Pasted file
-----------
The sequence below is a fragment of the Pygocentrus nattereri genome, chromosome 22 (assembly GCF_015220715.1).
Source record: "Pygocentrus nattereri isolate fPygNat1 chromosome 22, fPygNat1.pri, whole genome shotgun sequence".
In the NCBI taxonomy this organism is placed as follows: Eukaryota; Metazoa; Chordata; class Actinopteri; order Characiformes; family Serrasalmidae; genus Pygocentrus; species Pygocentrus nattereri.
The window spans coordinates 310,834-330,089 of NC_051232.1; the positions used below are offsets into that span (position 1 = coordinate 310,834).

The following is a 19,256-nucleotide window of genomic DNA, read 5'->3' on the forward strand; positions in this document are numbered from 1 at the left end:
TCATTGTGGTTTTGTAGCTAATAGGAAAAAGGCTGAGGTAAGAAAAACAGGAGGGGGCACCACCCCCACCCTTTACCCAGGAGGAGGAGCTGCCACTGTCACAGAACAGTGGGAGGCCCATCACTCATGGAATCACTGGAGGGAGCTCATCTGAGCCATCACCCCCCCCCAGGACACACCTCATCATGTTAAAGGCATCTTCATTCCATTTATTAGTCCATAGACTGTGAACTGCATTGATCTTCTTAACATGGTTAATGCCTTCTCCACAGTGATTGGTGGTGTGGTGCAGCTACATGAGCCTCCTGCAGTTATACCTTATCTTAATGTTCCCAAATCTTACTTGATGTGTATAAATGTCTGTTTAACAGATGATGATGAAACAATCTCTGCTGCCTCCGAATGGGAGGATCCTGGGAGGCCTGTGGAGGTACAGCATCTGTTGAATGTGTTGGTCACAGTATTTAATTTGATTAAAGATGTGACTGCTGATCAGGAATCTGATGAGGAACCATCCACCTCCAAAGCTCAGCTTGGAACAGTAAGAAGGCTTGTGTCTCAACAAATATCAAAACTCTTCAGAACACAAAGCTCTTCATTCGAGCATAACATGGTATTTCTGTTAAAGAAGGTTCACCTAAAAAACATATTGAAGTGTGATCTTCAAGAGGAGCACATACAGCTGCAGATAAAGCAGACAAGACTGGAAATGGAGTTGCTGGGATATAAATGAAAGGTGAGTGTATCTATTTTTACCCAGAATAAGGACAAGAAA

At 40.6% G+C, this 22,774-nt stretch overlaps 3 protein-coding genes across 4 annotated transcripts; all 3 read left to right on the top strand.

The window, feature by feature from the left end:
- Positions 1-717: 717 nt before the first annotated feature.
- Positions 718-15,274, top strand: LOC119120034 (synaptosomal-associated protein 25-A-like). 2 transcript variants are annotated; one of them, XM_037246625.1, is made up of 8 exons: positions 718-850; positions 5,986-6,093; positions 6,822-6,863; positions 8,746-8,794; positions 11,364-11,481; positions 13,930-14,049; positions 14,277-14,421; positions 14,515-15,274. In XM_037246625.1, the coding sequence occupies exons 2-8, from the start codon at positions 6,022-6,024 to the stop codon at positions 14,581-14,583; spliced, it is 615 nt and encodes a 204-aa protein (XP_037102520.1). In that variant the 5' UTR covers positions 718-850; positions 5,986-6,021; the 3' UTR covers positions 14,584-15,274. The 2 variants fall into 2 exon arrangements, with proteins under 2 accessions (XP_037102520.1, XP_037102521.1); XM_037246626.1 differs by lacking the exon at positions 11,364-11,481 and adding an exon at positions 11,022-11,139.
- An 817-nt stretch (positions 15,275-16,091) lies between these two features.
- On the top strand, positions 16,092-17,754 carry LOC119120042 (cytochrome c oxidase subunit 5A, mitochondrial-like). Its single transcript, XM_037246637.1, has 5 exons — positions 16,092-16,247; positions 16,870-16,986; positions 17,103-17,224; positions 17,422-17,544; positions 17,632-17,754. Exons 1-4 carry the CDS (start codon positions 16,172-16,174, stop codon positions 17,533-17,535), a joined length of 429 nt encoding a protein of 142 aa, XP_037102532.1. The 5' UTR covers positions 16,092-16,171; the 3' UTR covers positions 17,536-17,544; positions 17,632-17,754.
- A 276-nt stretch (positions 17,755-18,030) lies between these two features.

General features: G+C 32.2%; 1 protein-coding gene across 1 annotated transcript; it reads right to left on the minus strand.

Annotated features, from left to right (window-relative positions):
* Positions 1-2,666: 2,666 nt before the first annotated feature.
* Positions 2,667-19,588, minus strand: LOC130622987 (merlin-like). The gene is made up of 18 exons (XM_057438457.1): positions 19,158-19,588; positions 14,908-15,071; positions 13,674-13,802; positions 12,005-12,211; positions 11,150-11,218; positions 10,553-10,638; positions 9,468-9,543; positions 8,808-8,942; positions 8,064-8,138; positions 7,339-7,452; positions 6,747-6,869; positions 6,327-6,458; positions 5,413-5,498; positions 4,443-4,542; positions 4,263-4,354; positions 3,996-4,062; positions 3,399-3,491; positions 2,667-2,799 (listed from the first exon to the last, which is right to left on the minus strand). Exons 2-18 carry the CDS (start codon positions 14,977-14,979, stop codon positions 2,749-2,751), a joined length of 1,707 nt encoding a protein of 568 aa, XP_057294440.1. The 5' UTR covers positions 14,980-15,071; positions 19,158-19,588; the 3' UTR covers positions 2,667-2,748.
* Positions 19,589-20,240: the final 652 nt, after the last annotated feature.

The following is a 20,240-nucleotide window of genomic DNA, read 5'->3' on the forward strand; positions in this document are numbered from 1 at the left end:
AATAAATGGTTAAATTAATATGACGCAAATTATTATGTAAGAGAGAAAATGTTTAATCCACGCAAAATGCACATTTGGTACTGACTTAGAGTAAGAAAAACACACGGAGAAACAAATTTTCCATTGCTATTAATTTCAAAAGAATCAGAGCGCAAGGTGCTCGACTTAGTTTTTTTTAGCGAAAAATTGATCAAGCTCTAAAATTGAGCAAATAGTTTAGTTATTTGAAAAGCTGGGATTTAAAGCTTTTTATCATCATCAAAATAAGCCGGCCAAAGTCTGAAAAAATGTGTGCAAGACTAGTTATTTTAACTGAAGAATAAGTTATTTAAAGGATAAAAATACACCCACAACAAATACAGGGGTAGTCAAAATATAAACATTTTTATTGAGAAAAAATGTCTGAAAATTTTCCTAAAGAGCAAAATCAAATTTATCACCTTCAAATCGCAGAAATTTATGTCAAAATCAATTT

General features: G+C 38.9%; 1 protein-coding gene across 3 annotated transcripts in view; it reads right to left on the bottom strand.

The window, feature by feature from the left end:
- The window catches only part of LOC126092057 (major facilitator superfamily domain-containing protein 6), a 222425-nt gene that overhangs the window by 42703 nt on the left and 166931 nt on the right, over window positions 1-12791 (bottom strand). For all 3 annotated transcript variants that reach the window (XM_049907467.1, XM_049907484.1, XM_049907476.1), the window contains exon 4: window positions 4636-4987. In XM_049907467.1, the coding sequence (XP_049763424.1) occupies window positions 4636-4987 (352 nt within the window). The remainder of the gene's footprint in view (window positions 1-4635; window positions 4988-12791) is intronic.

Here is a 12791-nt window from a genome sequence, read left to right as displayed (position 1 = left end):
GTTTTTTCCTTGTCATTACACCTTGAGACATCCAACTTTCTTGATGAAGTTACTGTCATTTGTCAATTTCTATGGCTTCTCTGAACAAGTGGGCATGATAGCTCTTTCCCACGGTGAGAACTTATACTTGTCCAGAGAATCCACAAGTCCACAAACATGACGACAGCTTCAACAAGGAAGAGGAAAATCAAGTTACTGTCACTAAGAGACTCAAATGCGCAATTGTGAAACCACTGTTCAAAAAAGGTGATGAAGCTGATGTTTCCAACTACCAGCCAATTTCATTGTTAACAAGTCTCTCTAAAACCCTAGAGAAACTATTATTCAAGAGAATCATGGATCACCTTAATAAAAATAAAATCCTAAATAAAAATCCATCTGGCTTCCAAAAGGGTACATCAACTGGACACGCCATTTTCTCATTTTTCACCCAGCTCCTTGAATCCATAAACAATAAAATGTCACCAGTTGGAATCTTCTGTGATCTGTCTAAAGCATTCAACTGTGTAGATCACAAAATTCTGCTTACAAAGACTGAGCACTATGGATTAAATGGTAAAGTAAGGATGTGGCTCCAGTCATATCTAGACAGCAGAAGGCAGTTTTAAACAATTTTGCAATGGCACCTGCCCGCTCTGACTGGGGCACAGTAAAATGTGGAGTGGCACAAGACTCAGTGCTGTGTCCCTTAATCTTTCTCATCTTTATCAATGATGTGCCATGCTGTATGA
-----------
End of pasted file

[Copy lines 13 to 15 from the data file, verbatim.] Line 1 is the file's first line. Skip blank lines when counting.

- A 276-nt stretch (positions 17,755-18,030) lies between these two features.

General features: G+C 32.2%; 1 protein-coding gene across 1 annotated transcript; it reads right to left on the minus strand.

Annotated features, from left to right (window-relative positions):